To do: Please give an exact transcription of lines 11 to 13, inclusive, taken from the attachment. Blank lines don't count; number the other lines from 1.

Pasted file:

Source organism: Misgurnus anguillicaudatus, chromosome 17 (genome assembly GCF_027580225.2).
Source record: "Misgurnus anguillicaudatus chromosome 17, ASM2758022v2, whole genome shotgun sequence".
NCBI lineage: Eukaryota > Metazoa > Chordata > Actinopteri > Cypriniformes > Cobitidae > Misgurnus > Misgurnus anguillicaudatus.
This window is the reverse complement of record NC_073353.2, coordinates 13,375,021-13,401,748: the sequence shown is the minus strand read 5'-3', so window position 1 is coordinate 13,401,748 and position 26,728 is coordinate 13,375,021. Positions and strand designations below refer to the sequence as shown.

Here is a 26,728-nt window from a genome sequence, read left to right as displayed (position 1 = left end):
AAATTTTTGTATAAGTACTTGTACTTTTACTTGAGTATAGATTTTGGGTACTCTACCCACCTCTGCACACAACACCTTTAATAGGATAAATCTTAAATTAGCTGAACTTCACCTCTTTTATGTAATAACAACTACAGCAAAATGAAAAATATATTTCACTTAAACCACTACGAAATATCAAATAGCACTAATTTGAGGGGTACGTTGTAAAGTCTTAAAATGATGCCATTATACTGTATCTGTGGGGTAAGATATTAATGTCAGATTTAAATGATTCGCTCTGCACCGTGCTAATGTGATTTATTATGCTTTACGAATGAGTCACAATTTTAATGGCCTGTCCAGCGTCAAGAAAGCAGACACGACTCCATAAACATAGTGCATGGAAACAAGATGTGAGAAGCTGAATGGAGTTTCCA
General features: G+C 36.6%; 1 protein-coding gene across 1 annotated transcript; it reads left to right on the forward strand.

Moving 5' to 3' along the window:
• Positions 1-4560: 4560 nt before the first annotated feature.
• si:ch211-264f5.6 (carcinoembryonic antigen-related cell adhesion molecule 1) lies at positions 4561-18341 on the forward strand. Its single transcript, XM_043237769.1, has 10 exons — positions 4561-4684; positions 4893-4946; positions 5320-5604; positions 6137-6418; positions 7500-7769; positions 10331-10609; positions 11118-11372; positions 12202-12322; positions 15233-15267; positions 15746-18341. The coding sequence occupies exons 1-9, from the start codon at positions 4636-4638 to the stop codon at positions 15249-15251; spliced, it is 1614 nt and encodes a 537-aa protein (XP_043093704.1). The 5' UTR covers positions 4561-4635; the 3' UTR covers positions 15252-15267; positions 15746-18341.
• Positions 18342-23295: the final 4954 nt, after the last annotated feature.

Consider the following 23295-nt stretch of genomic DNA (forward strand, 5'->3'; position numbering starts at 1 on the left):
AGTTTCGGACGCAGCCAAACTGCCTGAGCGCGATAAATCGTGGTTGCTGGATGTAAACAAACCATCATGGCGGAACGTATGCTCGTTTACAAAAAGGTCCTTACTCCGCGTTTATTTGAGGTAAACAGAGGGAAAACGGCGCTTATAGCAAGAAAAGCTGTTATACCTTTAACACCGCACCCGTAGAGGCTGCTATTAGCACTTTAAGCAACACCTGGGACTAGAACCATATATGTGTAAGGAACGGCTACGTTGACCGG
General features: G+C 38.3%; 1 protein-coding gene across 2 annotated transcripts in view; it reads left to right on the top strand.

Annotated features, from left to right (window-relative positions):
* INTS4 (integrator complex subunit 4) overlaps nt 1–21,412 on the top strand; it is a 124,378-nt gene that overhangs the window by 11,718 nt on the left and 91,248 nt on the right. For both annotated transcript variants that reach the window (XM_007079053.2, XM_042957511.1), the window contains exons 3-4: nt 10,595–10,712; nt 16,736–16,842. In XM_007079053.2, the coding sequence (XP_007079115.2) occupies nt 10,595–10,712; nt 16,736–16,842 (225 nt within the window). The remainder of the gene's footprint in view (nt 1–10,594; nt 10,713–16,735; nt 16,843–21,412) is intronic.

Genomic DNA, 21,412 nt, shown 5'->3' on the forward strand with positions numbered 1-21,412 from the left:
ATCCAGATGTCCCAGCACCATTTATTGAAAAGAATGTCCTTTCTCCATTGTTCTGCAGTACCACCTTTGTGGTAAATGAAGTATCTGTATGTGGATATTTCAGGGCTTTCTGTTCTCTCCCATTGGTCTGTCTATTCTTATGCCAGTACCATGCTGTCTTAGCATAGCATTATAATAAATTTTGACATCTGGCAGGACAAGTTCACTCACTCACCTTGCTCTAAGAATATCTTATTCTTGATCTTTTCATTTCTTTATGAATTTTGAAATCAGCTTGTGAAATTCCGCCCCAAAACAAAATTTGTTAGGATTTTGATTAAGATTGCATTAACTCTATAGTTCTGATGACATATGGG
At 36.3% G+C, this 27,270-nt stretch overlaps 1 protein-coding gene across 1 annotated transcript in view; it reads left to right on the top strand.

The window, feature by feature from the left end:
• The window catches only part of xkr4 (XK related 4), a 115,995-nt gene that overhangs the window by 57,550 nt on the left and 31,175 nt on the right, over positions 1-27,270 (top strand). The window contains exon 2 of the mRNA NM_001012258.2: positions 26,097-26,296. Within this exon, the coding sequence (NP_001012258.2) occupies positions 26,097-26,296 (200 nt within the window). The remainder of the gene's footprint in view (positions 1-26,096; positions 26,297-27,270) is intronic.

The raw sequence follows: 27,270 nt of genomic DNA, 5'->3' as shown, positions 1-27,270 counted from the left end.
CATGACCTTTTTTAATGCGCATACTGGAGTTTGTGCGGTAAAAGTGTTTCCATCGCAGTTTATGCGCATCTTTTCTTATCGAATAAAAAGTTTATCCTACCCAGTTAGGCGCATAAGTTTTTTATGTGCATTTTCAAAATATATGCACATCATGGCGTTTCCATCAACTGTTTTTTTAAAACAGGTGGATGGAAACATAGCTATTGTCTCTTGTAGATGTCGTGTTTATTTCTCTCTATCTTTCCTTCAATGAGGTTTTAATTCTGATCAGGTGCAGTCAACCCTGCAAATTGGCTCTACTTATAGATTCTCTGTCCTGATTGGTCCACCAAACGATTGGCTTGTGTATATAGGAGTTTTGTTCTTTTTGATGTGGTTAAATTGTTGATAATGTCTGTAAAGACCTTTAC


• Positions 18342-23295: the final 4954 nt, after the last annotated feature.

Consider the following 23295-nt stretch of genomic DNA (forward strand, 5'->3'; position numbering starts at 1 on the left):
AGTTTCGGACGCAGCCAAACTGCCTGAGCGCGATAAATCGTGGTTGCTGGATGTAAACAAACCATCATGGCGGAACGTATGCTCGTTTACAAAAAGGTCCTTACTCCGCGTTTATTTGAGGTAAACAGAGGGAAAACGGCGCTTATAGCAAGAAAAGCTGTTATACCTTTAACACCGCACCCGTAGAGGCTGCTATTAGCACTTTAAGCAACACCTGGGACTAGAACCATATATGTGTAAGGAACGGCTACGTTGACCGG